Constructing a Point to Point Wireless Link
This can be used to share an internet connection with a neighbour , or provide an internet connection to a outlying building
Q. Why Zinwell?
It is possible to use a variety of different types of wireless AP . Linksys WRT54GL are good but it is necessary to change the firmware with something like DD-WRT to get the improved functionality that you'll need for Wireless Distribution System (WDS) and bridging capability. Often the power output is only about 30mW which means that amplifiers need to be used.
Zinwell have both indoor and outdoor units, 2.45GHz and 5GHz models, 250mW rating or above, an extemely good implementaion of WDS and bridging capability without having to change any firmware, easy to follow manuals, and are not expensive.
PICS AND MANUALS OF ZINWELL RADIOS
Q Do I need line of sight?
A That is the best of course. A few trees won't make much difference. But a thick forest will attenuate the signal. Thin fibro walls, with no metal content, or roof tiles are relatively transparent. Tin roofs and thick concrete walls are not at all transparent.
Q. Are they difficult to set up?
A. Not really. The setup instructions are below.
Probably you will have a wireless or other router in one location. We'd probably use a Linksys WRT54G, without any firmware change for this, but it might be a D-Link , Netgear or similar. Anything with a spare ethernet port will be OK. Start by getting some information on your network settings as follows:
Connect to your wireless network either via your the wireless card or by ethernet cable with your Windows PC as shown below. Make a note of the numbers shown circled.
Start > Programs > Accessories > Command Prompt > Type " ipconfig/all"
In this example we find we are connected on an IP address of 192.168.1.75
We are interested in all numbers in the subnet 192.168.1.N N=1 to 254
We are assuming a subnet mask of 255.255.255.0 for now. This is most commonly used.
Other possibilities would be 192.168.0.N or 51.51.51.N etc
Some IP addresses will be free and some will be used.
Use angry IP (Free download) to see what else is connected to the wireless network. Make a note of free IP numbers which you can use yourself. You can also check to see what range the DHCP server in the router is set to. Avoid using these numbers. You might want to reduce this range.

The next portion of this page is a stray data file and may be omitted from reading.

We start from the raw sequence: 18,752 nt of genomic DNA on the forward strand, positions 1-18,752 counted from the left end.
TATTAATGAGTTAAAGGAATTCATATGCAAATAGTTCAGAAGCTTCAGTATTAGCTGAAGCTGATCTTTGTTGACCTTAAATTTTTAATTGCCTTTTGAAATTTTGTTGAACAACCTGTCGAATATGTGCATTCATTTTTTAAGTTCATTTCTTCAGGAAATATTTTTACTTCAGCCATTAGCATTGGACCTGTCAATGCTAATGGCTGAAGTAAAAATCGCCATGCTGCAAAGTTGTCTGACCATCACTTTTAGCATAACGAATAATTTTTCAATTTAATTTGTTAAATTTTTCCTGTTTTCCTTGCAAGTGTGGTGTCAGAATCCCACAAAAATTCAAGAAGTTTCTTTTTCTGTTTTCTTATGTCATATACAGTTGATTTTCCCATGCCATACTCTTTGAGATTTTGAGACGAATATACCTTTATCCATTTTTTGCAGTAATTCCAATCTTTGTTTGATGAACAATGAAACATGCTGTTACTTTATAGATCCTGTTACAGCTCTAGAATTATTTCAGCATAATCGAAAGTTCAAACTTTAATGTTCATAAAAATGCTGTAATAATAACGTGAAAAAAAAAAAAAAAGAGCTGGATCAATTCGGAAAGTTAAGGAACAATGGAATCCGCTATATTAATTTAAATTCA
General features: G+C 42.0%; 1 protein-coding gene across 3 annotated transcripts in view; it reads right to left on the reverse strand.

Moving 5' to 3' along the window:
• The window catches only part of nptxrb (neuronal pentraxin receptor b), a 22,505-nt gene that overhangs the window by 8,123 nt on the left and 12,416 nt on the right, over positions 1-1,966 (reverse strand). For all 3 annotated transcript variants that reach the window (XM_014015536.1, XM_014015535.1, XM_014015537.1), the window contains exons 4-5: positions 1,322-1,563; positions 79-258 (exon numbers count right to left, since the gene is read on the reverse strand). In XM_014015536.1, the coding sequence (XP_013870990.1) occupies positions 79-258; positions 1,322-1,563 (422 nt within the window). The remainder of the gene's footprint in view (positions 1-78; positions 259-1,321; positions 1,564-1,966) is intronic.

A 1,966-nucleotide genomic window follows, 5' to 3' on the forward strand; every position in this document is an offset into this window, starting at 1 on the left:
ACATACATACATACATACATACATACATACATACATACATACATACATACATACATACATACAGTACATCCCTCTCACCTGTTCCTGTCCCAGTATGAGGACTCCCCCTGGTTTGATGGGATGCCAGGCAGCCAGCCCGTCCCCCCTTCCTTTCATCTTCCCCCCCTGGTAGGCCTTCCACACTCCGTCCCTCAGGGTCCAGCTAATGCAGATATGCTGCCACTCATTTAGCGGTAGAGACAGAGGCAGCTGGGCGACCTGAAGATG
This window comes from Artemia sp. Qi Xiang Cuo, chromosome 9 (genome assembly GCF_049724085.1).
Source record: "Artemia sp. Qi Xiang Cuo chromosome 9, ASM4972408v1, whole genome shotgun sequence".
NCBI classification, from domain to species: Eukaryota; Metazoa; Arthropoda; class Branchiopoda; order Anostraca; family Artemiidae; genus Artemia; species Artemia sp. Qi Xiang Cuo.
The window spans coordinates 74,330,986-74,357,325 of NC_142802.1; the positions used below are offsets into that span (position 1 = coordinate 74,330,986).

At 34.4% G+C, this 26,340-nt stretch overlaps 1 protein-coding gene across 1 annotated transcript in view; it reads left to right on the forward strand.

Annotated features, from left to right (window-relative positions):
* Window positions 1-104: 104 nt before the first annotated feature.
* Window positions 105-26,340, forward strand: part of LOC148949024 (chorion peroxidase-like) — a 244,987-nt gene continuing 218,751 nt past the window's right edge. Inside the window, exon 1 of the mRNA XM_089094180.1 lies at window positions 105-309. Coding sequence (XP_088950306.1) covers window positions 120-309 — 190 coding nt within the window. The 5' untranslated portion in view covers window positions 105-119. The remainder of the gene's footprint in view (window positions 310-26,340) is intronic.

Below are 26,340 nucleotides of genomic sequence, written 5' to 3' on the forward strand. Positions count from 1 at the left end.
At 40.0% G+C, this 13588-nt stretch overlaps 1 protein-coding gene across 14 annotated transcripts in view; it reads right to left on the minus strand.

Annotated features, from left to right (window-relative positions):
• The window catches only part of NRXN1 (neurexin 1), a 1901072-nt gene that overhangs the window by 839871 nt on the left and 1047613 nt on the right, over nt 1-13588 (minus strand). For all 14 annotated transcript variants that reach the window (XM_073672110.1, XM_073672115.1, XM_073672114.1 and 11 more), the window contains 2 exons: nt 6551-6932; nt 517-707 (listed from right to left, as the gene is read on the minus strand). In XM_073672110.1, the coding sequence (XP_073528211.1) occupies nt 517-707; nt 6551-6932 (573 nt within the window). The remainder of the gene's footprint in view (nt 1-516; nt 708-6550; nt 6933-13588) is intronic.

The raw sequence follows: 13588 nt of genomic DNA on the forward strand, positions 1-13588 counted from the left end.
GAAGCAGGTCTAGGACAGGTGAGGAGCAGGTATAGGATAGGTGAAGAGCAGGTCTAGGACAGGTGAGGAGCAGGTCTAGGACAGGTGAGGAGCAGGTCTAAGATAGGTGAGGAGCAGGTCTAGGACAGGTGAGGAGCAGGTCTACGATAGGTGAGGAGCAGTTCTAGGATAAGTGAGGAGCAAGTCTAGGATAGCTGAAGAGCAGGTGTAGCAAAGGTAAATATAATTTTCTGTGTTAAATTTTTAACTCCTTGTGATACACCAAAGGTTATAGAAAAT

Then line up your network card, on your PC , with a manual IP address, as described in http://www.rfshop.com.au/Blogs/tabid/648/EntryID/31/Default.aspx for the 192.168.2.N subnet using any free IP number other than N=254
Connect up Zinwell Radio #1
The default address in 192.168.2.254
Type this into your browser and you will see the user interface. Set it up as to suit your network. Remember in this example we are using the 192.168.1.N subnet. Yours may be different. Refer to your "ipconfig" info for DNS and gaetway settings.
Remember too that you will neep to keep your PC network card aligned. That is in the same subnet as the wireless card you are setting up. Sometimes it is quicker to connect via wireless but riskier. If you lock yourself out you'll need to press the reset button which can be tedious! One way of losing track of the device IP is to connect it to something which will assign it a , possibly unknown, IP address via DHCP. You should be able to use angry IP to find it , especially if you know what DHCP ranges are used in your network.
In the above menu (Wireless Basic Settings) choose AP +WDS for now. If you don't want to connect a PC to either, or both, of these by wireless later you can change this to WDS only.
In Radio #1 put in the Macaddress of Radio #2. (and vice versa later)
The "Operations Mode" should be set to "bridge". I haven't included a screen shot of this. Its the default setting, but you should just check it has not been altered.
The Macaddresses should be written on labels on the bottom of the unit. Use the first Macaddress on the list. Often you can find the Macaddress of an AP if you connect to it by wireless. Use the "arp -a" command in Command prompt to get a list of Macaddresses and IP addresses.
Repeat the process for Radio #2. Except you need to choose a different IP address for it. In our example I would use 192.168.1.253
Don't forget to do this. It can be awkward if you have two devices on the same IP address.
Also set the DHCP client range to be different from the first one. Plan your IP usage on your network and don't duplicate ranges on DHCP servers.
Make sure the Channel Settings are the same.
For now make sure the SSIDs are different
That's just about it. The link should now work. You should be able to connect to either Radio either by ethernet cable or wireless. Get this working on the bench with the two radios side by side first. Then separate them.
Much easier than when they are 2km apart and you are 10 metres up a ladder!
You'll need to add some security. See the security Tab for this. You can set Access control to filter Macaddresses.
Have a good look through the menus.
Make a note of any passwords and IP addresses. Save the configuration files you've used. Name the configuration files as "username_password_IPaddress" which will save you a lot of trouble later!
You can continue the process of adding extra wireless AP's either by wireless (AP+WDS) or connecting by ethernet cable (AP). Its probably better to choose an ethernet cabled connection if possible.